The USS Kearny was a United States Naval destroyer that served in World War II. She was commissioned in September of 1940 and her first role was serving as part of the Neutrality patrol prior to US involvement in the war. She often escorted ships in the area of Norfolk until she got underway for Newfoundland in March of 1941, where she began escorting conveys from the North Atlantic.
Action in World War II
During one escort mission in October of 1941, the Kearny was escorting three cargo ships which were torpedoed. The ship began antisubmarine operations by dropping depth charges through the night. The following day a torpedo struck the Kearny causing severe damage, as well as killing and injuring several crewmen. On Christmas Day in 1941 she made her way to Boston for full repairs.
In the spring of 1942 the Kearny spent much of her time escorting convoys in the Atlantic; from the British Isles to Panama. In September she steamed for North Africa to assist forces in the area. She screened the ships USS Texas and USS Savannah during fire support missions and escorted ships to French Morocco. She spent much of 1943 acting as an escort ship in the Atlantic and in November of that year became part of a hunter-killer task force. On New Year’s Day in 1944, with assistance from planes, she dropped depth charges on an enemy submarine. Following this action she returned to New York.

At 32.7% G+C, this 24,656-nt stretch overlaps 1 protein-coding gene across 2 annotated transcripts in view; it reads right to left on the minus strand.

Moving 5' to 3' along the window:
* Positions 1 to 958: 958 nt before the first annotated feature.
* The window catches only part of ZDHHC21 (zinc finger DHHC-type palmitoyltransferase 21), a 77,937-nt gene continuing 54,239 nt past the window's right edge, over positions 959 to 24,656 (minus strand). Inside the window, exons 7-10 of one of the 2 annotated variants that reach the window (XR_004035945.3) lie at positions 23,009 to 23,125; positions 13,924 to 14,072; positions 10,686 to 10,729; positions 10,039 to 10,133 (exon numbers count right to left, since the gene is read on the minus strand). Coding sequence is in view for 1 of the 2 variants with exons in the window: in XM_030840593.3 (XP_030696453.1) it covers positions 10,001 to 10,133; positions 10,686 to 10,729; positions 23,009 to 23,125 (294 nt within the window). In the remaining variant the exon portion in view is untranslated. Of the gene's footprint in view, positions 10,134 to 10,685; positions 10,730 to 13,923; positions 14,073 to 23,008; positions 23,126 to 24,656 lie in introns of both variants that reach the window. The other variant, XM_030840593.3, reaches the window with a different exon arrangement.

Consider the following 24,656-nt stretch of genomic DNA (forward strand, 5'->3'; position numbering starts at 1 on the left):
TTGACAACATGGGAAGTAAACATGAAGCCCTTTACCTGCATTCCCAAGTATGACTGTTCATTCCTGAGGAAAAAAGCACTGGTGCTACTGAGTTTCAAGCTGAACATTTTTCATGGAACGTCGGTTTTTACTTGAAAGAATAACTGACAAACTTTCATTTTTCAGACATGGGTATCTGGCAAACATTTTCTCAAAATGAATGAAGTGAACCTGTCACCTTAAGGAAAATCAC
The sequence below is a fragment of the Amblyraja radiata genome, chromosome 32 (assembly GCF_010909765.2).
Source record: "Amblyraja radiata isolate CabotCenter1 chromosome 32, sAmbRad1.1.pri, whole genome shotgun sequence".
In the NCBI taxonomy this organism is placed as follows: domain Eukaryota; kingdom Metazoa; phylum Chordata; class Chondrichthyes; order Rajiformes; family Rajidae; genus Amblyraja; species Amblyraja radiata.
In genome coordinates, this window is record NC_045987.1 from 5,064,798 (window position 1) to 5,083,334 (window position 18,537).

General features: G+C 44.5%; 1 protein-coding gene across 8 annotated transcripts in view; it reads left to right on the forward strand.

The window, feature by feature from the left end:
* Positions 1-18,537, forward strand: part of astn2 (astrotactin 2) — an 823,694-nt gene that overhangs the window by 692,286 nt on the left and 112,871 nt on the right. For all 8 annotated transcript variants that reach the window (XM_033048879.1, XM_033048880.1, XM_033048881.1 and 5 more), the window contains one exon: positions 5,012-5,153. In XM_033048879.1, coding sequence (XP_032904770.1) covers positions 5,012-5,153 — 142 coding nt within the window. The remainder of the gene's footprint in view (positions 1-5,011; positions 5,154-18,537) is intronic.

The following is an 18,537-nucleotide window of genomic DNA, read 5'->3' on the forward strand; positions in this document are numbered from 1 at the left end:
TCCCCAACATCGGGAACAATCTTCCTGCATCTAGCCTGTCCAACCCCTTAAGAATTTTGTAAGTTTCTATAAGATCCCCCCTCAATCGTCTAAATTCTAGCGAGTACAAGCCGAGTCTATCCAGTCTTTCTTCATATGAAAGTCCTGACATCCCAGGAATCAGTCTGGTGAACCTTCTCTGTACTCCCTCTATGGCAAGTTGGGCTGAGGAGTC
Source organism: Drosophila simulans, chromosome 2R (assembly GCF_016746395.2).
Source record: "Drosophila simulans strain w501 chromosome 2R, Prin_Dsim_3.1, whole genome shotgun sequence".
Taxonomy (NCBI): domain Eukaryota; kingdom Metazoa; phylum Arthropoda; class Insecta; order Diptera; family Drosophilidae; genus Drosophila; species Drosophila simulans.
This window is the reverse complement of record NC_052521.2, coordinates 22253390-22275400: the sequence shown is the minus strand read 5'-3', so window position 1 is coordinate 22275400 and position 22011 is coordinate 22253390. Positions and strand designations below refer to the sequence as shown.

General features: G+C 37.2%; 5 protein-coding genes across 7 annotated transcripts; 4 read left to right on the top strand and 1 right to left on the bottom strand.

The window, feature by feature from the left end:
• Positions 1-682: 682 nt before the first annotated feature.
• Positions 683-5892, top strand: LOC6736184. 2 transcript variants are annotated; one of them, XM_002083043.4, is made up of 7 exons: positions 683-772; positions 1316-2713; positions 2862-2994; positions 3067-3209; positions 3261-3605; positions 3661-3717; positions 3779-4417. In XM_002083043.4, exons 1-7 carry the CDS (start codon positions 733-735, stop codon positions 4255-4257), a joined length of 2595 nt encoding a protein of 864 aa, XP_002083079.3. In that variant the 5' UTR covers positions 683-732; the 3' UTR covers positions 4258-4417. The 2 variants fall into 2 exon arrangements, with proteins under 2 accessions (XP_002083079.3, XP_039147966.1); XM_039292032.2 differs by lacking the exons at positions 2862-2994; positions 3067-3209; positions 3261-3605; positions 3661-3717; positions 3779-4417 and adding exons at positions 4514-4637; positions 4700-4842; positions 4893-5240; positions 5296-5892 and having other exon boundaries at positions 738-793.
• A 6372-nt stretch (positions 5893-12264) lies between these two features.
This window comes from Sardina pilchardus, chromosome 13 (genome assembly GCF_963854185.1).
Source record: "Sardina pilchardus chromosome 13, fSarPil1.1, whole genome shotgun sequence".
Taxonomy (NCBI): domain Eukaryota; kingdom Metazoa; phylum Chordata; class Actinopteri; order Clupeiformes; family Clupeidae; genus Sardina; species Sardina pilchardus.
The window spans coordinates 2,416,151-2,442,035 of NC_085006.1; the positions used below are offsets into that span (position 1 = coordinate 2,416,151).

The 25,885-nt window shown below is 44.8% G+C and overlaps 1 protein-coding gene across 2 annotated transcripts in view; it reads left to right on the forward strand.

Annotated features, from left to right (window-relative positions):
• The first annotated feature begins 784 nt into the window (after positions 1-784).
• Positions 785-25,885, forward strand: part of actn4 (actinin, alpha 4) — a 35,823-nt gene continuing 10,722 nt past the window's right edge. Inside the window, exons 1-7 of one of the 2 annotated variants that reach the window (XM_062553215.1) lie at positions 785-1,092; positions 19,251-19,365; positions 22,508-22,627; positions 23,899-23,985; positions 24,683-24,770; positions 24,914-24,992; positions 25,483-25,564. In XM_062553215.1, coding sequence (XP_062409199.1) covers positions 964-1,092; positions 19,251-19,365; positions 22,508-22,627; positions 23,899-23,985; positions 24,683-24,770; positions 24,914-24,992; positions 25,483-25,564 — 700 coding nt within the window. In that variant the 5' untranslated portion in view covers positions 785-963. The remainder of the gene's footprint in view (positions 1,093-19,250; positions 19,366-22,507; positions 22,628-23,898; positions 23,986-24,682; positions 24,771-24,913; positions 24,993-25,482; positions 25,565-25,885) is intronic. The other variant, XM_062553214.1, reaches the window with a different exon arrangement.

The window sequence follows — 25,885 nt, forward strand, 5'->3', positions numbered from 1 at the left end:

In February the Kearny joined the forces with the 8th Fleet near French Algeria, and then reported for duty in Italy. She, along with the USS Brooklyn, provided fire support for the 5th Army at the Anzio beachhead. Following these operations, she once more took on convoy duty before reporting to France.
After the War
After the end of the war, the Kearny joined the Pacific Fleet, where she acted as an escort for troop ships bound for Japan. She made several journeys through the southeast Pacific before traversing the Panama Canal and then sailing to North Carolina where she was decommissioned. She was then transferred to Orange, Texas where she would remain until her scrapping in 1971. The Kearny was award three battle stars for her service during the war.
Asbestos in Navy Ships
Although an essential component of the naval fleet, especially during World War II, naval destroyers also pose a lasting health risk to soldiers serving on them. Unfortunately, products containing asbestos were common, especially on older ships, because of the material’s high resistance to heat and fire. Despite its value as an insulator, asbestos fiber intake can lead to several serious health consequences, includingÂ mesothelioma, a devastating cancer without cure. Current and former military personnel who came into contact with these ships should seek immediate medical attention in order to detect possible health consequences associated with asbestos exposure.